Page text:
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How does my living situation affect my Title II benefit?

Unlike SSI and other means-tested public benefit programs, Title II benefits are not affected by where you live or if you receive help with your living costs. If someone helps pay your rent, your Title II benefit will not be reduced.

Certain life events, however, such as marriage and death, can affect your Title II benefits or trigger eligibility for Title II.

A happily married middle aged couple.

Social Security Child Disability Beneficiary (SSCDB) and Marriage

If your spouse receives a Title II benefit, such as SSDI or SSCDB, you will not lose your SSCDB benefit due to marriage.

If you marry someone who is not eligible for Title II benefits, however, you will lose your eligibility for Social Security CDB benefits.

Examples:

Social Security Disability Insurance (SSDI) and marriage

Two elderly people going over their finances.

Marriage will not affect your eligibility for SSDI. If you receive SSDI and your spouse retires or dies, the total benefit amount you receive might change.

Please see the information below on Survivor’s benefits and Other spousal benefits for more information.

Survivors Benefits

When a person who is insured with Social Security dies, their family members may qualify for Title II benefits based on the deceased person’s work record. These benefits are generally called “Survivors Benefits.”

A child of a parent who has died may receive up to 75% of the parent’s Social Security benefit. This benefit, called child’s benefits, is usually paid monthly until the child turns age 18 or 19. The child does not need to have a disability to qualify.

Once the child becomes an adult, they may continue to receive these benefits if they have a disability that meets Social Security’s rules. The adult benefit changes to Social Security Child Disability Benefits.

A spouse of someone who has died may be eligible for “spousal benefits” based on the deceased person’s work record. The surviving spouse does not need to have a disability to qualify. Eligibility rules depend on age and other factors:

  • The surviving spouse can receive spousal benefits at any age if they are taking care of the deceased spouse’s child, and
    • The child is under age 16, or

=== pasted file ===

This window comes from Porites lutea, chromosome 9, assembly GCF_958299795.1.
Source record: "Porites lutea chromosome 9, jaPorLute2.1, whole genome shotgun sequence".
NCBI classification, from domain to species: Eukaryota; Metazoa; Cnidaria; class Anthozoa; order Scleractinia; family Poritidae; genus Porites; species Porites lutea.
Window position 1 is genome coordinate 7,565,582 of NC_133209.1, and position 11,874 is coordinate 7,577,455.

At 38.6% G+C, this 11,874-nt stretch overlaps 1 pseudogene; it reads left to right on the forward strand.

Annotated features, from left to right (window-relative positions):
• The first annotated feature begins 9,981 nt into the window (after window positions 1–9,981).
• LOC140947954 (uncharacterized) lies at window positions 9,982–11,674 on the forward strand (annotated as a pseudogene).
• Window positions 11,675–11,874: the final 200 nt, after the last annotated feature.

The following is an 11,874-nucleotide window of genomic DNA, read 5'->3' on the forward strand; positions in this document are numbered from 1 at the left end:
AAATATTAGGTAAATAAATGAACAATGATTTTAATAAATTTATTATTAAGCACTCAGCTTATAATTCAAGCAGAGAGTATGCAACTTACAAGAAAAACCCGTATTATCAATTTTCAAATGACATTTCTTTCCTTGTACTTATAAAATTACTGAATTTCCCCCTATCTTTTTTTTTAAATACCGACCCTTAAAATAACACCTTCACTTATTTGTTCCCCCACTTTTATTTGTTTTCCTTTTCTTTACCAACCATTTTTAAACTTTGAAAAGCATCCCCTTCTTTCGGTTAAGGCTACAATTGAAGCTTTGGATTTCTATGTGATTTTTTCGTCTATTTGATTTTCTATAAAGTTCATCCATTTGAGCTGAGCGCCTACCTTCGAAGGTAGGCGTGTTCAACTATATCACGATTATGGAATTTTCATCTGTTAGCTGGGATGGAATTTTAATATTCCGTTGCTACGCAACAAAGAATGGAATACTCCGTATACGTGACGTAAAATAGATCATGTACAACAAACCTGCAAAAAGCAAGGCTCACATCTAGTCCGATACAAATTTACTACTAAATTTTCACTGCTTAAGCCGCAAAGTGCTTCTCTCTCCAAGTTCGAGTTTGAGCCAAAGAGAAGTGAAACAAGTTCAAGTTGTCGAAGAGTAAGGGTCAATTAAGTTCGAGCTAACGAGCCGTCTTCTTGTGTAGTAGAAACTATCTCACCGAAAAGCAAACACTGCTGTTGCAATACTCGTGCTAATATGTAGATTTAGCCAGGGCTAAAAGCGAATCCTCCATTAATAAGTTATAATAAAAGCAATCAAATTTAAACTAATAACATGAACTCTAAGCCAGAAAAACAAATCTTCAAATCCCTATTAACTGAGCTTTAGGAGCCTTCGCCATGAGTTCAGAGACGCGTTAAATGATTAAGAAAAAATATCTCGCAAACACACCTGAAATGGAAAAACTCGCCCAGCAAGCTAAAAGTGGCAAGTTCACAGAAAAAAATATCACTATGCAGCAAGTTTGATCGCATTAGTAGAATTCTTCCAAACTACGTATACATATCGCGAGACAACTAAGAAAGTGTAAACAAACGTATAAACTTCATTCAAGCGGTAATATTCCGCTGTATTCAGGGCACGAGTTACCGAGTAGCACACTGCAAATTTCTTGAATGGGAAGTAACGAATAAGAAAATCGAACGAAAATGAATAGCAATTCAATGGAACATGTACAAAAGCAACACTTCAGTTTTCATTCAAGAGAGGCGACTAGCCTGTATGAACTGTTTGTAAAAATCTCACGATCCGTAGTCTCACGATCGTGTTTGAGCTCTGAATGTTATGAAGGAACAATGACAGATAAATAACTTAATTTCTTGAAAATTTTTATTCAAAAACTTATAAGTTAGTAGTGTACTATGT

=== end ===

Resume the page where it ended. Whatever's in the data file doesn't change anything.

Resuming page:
• The child has a disability and is collecting Social Security benefits.

The surviving spouse may qualify for spousal benefits at age 60 or older. If they receive the benefit before their own full retirement age, the amount will be reduced. (If the spouse is caring for a child under 16 or the child has a disability, the benefit may not be reduced.)

If the spouse is divorced from the person, they must also meet the following rules to qualify:

  • The marriage must have lasted for at least 10 years, or
  • They are taking care of the deceased spouse’s child, and
    • The child is under age 16, or
    • The child has a disability and is collecting Social Security benefits.

There are special rules for surviving spouses between ages 50 and 60 with a disability. These spouses may be eligible for “Disabled Widow’s or Widower’s Benefits (DWB).

If you have parents who are 62 or older and they were dependent on you when you died (at the time of your death, you provided at least half of their support), your parents may be eligible for benefits based on your record.

Other Spousal Benefits

If a person retires and collects Social Security retirement benefits, or is disabled and collects Title II benefits, their spouse may qualify for “spousal benefits” based on the person’s work record.

The spouse may qualify for spousal benefits at age 62 or older. If they receive the benefit before their own full retirement age, the amount will be reduced. (If the spouse is caring for a child under 16 or the child has a disability, the benefit may not be reduced.)

If the spouse is divorced from the person, they must also meet the following rules to qualify:

  • The marriage must have lasted for at least 10 years, or
  • They are taking care of the deceased spouse’s child, and
    • The child is under age 16, or
    • The child has a disability and is collecting Social Security benefits.
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